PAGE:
Bites from mosquitoes, fleas, ticks transmit more diseases than ever

MEMPHIS, TN (WMC) - The number of diseases people caught from mosquitoes nearly doubled from 2015 to 2016, according to the Centers for Disease Control and Prevention.

A study by the CDC found that mosquitoes, tick, and flea bites created more than 640,000 cases of disease in the 13 years from 2004 to 2016. Nine new diseases from those bites were discovered in the United States in the same time frame.

"Zika, West Nile, Lyme, and chikungunya—a growing list of diseases caused by the bite of an infected mosquito, tick, or flea—have confronted the U.S. in recent years, making a lot of people sick. And we don't know what will threaten Americans next," said CDC Director Robert R. Redfield, M.D.

The Mid-South is no stranger to mosquitoes, ticks, and fleas. As the weather continues to warm, people like Martha Crocker are spending more time outdoors.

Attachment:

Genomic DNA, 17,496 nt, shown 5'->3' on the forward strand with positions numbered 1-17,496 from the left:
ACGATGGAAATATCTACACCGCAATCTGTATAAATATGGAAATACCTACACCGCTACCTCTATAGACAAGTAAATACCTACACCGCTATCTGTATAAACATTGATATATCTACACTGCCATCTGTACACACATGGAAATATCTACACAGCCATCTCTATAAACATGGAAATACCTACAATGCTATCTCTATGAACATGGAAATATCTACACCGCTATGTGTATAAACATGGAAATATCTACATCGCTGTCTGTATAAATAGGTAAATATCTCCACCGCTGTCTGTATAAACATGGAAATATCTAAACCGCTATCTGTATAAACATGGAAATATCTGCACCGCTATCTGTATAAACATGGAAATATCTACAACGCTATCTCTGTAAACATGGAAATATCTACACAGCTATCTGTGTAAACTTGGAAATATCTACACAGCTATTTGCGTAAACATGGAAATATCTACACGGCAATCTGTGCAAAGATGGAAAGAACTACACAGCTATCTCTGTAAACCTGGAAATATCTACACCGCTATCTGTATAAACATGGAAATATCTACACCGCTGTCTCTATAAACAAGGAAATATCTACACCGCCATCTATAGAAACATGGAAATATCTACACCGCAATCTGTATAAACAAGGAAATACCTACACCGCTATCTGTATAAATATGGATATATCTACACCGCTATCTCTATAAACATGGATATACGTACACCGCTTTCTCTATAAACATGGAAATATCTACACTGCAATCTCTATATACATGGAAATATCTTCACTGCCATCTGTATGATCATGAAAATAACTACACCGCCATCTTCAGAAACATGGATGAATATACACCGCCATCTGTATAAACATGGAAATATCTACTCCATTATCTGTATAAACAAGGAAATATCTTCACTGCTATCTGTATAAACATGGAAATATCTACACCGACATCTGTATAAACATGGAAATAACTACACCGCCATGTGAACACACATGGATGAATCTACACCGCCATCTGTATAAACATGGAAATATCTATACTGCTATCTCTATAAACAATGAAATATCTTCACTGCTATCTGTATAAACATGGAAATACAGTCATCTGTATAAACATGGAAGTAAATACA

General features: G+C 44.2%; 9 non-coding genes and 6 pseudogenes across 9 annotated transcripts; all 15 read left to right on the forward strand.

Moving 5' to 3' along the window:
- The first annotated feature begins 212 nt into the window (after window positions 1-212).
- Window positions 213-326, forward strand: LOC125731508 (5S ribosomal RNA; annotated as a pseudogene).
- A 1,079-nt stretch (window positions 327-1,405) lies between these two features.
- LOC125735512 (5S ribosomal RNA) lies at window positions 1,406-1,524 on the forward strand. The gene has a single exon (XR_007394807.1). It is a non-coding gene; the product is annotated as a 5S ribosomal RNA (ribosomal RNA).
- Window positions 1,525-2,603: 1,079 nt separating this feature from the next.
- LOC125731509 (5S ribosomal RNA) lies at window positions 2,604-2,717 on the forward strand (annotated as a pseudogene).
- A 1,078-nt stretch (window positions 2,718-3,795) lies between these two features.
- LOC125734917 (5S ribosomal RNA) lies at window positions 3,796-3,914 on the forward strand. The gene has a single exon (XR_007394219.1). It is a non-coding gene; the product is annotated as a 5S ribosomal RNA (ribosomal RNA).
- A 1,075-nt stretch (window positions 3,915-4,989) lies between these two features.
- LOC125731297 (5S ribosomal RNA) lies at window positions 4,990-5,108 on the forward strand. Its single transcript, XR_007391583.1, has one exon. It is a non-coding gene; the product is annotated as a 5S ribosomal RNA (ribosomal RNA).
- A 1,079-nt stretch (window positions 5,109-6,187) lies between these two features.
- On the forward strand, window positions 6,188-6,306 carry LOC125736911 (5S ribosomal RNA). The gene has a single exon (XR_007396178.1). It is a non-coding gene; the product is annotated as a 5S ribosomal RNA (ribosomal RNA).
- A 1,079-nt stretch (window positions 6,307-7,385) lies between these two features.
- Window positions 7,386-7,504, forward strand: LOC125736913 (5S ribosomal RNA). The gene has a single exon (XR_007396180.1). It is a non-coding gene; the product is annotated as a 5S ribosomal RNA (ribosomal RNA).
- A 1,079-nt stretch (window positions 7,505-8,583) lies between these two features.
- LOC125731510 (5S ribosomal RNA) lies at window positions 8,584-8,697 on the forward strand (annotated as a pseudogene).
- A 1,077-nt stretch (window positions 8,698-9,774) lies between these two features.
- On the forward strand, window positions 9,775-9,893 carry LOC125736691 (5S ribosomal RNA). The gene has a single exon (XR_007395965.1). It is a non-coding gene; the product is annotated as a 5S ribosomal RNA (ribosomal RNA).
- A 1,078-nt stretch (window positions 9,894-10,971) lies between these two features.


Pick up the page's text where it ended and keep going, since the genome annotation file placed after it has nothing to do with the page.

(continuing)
"I'm highly concerned about the mosquitoes," Crocker said. "I was out yesterday morning in a shady area. If you're in the sun the mosquitoes don't really bother you, but if you get in a shady area that's where they are."

Most mosquito bites don't result in illnesses, but CDC found that the number of illnesses from the bites has increased significantly since 2004.

Dr. Jeff Mullins with Methodist Medical Group said the biggest problem with insect-borne illnesses is that most are viral.

"We really don't have anything but conservative treatment, so if you get really sick with them and they put you into the hospital, they can't give you a miracle drug to treat the virus. They just have to treat the symptoms," Mullins said.

Mullins advises anyone spending time outside to stay away from standing water and use insect repellent.

If that doesn't work, another option is having pest control technicians spray your yard. Companies, like Mosquito Joe, can come out to your home and treat areas that pests enjoy, which hopefully will keep them at bay.

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